Thank you for reading my Field Notes blog , and I hope you will share this post with others.  

Let’s protect our wildlife and nature!

All the very best,

Lori

https://linktr.ee/LoriACash

behind the scenes bird conservation birds brown pelicans butterflies Chesapeake Bay conservation cover photo crabbing boat fox kits fox pups Hampton Roads Hampton Roads Community Hampton Roads conservation photographer Hampton Roads Virginia Hampton Roads wildlife photographer Hampton Virginia in the field local event Lori A Cash monarch butterfly nature Norfolk Botanical Garden Outer Banks of North Carolina photography photo story Pied-billed Grebe red foxes red fox family red fox kit Save The Seabirds Week Seabirds sunrise Virginia Virginia bird conservation Virginia conservation Virginia Conservation Network Virginia conservation photographer Virginia wildlife conservation Virginia wildlife photographer welcome wildlife wildlife conservation wildlife photography yellow-crowned night heron

Featured

My Upcoming Interview on Born to Talk Radio Show Podcast

May 21, 2021

On Monday, May 24th at 4pm EST I will be interviewed by Marsha Wietecha on the Born to Talk Radio Show Podcast discussing my journey in wildlife and nature photography as well as my conservation photography. In addition, I will be sharing a little more personal information about me.

I hope you will listen to the podcast and learn more about me and my photography. The podcast will be live on Monday at 4pm, but if unable to catch it live, there will be a recording where you can listen to the episode at your convenience.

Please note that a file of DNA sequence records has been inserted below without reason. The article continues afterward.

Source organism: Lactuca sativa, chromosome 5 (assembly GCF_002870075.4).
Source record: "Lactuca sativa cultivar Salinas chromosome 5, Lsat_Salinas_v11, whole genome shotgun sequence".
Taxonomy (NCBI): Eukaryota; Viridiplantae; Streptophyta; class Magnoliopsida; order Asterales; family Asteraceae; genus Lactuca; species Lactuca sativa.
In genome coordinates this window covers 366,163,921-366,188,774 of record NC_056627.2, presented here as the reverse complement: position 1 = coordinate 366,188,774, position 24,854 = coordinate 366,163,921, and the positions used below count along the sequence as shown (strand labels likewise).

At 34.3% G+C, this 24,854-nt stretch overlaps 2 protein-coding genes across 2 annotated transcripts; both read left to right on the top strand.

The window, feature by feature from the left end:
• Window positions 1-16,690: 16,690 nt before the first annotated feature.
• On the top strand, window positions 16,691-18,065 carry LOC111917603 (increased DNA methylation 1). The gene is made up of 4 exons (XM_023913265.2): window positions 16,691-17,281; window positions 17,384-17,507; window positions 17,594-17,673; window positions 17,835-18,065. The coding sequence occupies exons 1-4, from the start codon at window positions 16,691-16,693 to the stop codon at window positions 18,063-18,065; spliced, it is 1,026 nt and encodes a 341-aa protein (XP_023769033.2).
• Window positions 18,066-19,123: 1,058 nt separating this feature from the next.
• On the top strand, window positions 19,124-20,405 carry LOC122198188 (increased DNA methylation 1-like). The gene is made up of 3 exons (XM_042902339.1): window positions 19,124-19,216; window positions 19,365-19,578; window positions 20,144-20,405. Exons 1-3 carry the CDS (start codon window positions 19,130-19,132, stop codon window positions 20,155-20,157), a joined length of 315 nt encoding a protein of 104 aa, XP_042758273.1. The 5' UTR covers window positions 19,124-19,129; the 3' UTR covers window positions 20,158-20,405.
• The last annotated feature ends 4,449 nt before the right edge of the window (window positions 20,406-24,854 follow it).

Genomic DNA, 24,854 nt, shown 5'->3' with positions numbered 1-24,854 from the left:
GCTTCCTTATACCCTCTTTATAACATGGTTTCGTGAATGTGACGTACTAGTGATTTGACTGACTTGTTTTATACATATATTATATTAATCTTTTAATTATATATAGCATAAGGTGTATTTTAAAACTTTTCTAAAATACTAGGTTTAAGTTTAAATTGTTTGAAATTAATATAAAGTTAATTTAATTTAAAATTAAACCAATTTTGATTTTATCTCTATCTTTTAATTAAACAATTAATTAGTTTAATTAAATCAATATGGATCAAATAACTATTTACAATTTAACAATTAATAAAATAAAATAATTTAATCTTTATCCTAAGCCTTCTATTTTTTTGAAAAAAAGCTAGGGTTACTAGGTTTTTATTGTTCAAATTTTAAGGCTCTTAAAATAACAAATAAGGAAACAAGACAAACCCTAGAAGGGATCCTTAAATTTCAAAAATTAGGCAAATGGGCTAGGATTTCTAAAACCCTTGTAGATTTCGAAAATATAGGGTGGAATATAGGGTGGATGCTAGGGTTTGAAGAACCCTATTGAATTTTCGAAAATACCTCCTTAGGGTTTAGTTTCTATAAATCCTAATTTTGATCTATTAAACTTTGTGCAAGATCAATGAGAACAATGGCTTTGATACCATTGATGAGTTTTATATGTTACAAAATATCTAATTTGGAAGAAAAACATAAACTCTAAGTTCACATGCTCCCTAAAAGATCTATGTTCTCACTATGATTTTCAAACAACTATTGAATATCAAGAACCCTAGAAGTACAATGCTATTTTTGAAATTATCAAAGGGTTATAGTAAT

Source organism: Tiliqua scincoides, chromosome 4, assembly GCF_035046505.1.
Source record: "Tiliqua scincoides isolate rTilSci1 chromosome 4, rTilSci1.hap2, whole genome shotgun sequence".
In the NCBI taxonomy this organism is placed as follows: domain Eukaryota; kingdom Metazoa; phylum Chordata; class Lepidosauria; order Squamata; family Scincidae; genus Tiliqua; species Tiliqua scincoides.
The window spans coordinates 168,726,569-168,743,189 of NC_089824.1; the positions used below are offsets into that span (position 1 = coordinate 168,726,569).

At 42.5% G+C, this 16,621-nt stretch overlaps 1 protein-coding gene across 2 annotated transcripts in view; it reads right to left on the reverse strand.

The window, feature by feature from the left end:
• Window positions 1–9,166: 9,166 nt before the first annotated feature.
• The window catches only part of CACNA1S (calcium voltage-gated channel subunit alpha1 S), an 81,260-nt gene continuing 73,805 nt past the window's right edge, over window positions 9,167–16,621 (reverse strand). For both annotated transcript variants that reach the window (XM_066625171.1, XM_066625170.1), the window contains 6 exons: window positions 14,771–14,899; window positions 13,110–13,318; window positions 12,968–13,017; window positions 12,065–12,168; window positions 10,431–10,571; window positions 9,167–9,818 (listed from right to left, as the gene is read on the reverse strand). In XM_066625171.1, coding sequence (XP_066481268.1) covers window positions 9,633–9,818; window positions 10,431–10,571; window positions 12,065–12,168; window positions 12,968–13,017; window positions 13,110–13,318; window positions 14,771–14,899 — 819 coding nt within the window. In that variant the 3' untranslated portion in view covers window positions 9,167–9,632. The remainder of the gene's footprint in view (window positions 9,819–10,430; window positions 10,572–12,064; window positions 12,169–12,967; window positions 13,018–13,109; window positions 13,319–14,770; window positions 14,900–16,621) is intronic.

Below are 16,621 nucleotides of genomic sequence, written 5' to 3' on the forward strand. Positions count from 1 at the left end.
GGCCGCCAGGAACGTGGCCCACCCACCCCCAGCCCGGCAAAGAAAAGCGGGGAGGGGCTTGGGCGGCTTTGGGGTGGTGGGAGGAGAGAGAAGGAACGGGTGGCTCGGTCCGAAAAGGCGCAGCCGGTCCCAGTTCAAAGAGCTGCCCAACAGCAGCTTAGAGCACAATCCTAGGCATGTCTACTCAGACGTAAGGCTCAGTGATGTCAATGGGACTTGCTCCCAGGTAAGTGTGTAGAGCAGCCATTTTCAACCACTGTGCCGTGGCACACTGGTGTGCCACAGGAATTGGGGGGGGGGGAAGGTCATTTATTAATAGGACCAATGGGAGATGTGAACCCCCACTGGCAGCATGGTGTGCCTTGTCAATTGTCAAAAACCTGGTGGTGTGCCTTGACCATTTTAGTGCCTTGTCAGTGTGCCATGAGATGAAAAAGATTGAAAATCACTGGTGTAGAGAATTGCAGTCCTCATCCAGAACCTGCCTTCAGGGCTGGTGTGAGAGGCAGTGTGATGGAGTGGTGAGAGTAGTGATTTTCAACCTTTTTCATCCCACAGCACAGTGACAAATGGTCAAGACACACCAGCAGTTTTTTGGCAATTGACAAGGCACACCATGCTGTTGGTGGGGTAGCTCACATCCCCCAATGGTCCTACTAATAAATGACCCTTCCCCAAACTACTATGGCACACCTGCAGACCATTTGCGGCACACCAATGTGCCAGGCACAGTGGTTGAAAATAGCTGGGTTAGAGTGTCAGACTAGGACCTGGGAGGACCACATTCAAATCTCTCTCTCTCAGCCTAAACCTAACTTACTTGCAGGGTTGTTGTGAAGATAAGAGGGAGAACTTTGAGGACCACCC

Here is the link to listen to the Born To Talk Radio Show Podcast on May 24th:

www.blogtalkradio.com/borntotalk

Click here for the Born To Talk Radio Show website about my podcast.

Thank you for reading my Field Notes blog , and I hope you will share this post with others.  

Let’s protect our wildlife and nature!

All the very best,

Lori

https://linktr.ee/LoriACash

behind the scenes bird conservation birds brown pelicans butterflies Chesapeake Bay conservation cover photo crabbing boat fox kits fox pups Hampton Roads Hampton Roads Community Hampton Roads conservation photographer Hampton Roads Virginia Hampton Roads wildlife photographer Hampton Virginia in the field local event Lori A Cash monarch butterfly nature Norfolk Botanical Garden Outer Banks of North Carolina photography photo story Pied-billed Grebe red foxes red fox family red fox kit Save The Seabirds Week Seabirds sunrise Virginia Virginia bird conservation Virginia conservation Virginia Conservation Network Virginia conservation photographer Virginia wildlife conservation Virginia wildlife photographer welcome wildlife wildlife conservation wildlife photography yellow-crowned night heron


Featured

An Unusual Nesting Site for an American Oystercatcher Pair

May 19, 2021